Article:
As the prevalence of obesity increases dramatically, weight gain has become a major public health issue. Accordingly, 66.3% of adults in the United States are currently overweight and 35.5% are obese.[1] Similarly, 47.3% of French people aged 18 and over are overweight, and 15% of them are obese.[2] Obesity, mainly because of an increased visceral adipose tissue accumulation, was shown to be a predisposing factor of metabolic syndrome, cardiovascular diseases, type 2 diabetes, some cancers, and functional impairments.[3-5] Furthermore, obesity is known to reduce the length of life of severely obese individuals by an estimated 5 to 20 years[6] and is suggested to negatively affect the future life expectancy of the population.[7] Diet, aerobic exercise, and especially the combination of both, are considered the cornerstone of obesity management.[8]

In France, 3 week weight loss programmes are available for overweight or obese individuals, once a year, by medical prescription. This 3 week period corresponds to the one covered by the French Medical Health Care System. These interventions developed by weight-loss centres and under medical supervision consist in modifying eating and physical activity habits and include psychological counselling. Physical activity usually includes aerobic exercises known to be more effective to reduce visceral fat,[9] but not necessarily resistance exercises, as the main objective of weight-reducing programmes focuses on weight loss rather than on increasing lean mass. Participants entering these programmes usually lose weight, but little is known on body composition and metabolic risk profile changes.

Sarcopenic obese (SO) individuals are a unique population that combines high fat mass and low muscle mass, both conditions being frequently observed with ageing.[10] SO individuals are exposed to greater risks for poor health-related outcomes (such as the cardiometabolic syndrome) and disability than individuals presenting either obesity or sarcopenia alone.[11-13] Even more than obese, SO individuals would benefit from a weight loss programme. However, treating all obese individuals with a ‘one-size fits all’ approach may be counterproductive, as the weight loss observed in weight-reducing programmes is usually because of losses of both fat mass and lean mass, which is susceptible to worsen the condition of SO individuals.[14] Yet, even when performed in a medical context, weight loss programmes do not include a systematic detection of sarcopenic individuals. The need to differentiate subgroups of obesity has already been illustrated by the example of the metabolically healthy but obese (MHO) individuals. Indeed, MHO exhibited cardioprotective traits despite having high levels of body adiposity.[15] However, programmes designed to improve their physical fitness have deteriorated their metabolic profile.[16, 17]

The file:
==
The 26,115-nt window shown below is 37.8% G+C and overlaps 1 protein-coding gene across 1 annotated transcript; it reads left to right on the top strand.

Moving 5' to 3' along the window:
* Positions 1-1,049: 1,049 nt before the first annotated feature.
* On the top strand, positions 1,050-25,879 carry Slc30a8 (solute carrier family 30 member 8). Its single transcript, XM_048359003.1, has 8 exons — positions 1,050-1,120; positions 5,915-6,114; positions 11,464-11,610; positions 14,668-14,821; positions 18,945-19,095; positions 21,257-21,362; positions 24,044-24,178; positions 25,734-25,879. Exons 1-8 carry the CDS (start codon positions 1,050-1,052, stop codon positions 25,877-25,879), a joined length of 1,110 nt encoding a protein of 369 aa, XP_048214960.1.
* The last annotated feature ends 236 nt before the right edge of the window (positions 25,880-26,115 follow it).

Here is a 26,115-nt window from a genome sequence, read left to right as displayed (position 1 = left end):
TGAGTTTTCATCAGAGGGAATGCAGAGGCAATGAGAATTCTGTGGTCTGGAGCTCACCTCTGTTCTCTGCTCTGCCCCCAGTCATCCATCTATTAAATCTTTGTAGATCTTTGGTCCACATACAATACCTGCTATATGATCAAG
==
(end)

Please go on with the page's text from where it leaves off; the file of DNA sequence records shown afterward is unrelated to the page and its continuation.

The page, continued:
Therefore, the main objective of this observational and retrospective study was to verify the effect of a short mixed weight loss programme (combining a dietary plan and aerobic activities) routinely performed in a medical institution, on the body composition and metabolic risk profile of obese women according to their sarcopenic status.

Methods

Study population

These secondary analyses were conducted from retrospective data obtained in 146 obese women (BMI ≥ 30 kg/m2 and fat mass ≥ 40 %) referred by their personal physician to participate in a non-randomized short mixed weight-reducing programme at the Clinique du Château de Vernhes (Bondigoux, France) covered by the French Medical Health Care System.[18-20] As patients are subjected to the routine assays performed during the 3 week they spent at the Clinique du Château de Vernhes (i.e. anthropometry and body composition, lipid-lipoprotein, and haemodynamic measures), they only gave their written informed consent to the use of data collected. Thus, because of this specific design, this study could not be defined as a clinical trial per se but as a retrospective one. None of the women had identified disease (e.g. cardiomyopathy; endocrine disorders, which may cause irregular menstrual cycles; or orthopaedic limitations that could affect physical activity). Women on medication that could influence outcome—mainly β-blockers, sympathomimetic drugs, cholesterol-lowering drugs (including statins), antihypertensive drugs, and thyroxin, for which a dosage change occurred during the previous 6 months or was expected during the course of the institutionalized weight-reducing programme—were excluded from this observational and retrospective study. Premenopausal women using oral contraceptives and postmenopausal women on hormone therapy were also excluded. All women were sedentary (exercising no more than 30 min per week). The study was approved by the Local Ethical Committee of the Clinique du Château de Vernhes (Bondigoux, France).